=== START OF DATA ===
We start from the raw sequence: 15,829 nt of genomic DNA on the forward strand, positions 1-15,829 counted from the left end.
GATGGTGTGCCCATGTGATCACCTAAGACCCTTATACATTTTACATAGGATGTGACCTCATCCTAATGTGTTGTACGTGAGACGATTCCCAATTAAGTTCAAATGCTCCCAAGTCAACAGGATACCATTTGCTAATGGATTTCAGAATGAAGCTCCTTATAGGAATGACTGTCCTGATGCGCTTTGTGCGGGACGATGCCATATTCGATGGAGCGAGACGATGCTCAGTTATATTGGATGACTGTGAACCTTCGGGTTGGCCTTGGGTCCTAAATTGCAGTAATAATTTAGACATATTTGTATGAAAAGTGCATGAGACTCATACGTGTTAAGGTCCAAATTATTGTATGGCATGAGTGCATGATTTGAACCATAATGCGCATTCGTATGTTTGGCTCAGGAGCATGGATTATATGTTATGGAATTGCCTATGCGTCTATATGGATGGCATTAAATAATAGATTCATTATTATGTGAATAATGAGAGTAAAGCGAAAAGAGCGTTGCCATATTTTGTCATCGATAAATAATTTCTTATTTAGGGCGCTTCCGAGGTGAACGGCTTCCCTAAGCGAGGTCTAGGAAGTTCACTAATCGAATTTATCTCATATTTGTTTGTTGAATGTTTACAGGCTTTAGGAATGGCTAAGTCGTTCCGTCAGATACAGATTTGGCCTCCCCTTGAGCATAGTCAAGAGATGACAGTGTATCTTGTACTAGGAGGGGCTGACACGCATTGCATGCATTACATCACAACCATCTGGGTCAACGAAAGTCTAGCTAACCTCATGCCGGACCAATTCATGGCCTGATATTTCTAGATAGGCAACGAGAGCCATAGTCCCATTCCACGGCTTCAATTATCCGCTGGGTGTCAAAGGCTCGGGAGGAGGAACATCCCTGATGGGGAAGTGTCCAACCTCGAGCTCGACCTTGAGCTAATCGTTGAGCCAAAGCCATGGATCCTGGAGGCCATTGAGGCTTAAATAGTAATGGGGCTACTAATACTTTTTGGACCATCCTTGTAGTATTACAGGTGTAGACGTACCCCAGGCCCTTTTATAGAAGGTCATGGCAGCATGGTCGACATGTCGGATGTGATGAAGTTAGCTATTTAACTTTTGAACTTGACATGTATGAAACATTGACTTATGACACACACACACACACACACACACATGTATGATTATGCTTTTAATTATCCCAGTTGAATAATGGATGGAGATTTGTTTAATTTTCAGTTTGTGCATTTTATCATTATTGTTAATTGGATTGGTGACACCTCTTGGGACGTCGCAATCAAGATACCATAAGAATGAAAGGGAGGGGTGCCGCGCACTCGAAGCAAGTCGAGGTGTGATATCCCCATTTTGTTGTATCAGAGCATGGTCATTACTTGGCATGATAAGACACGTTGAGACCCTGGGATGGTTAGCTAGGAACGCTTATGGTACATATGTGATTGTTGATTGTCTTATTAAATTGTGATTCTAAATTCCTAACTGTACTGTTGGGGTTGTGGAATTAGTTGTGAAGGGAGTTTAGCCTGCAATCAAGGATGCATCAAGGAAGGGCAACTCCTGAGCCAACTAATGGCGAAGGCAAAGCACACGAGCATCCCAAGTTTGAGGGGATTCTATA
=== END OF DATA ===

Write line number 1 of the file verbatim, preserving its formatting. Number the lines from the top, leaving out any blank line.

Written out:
We start from the raw sequence: 15,829 nt of genomic DNA on the forward strand, positions 1-15,829 counted from the left end.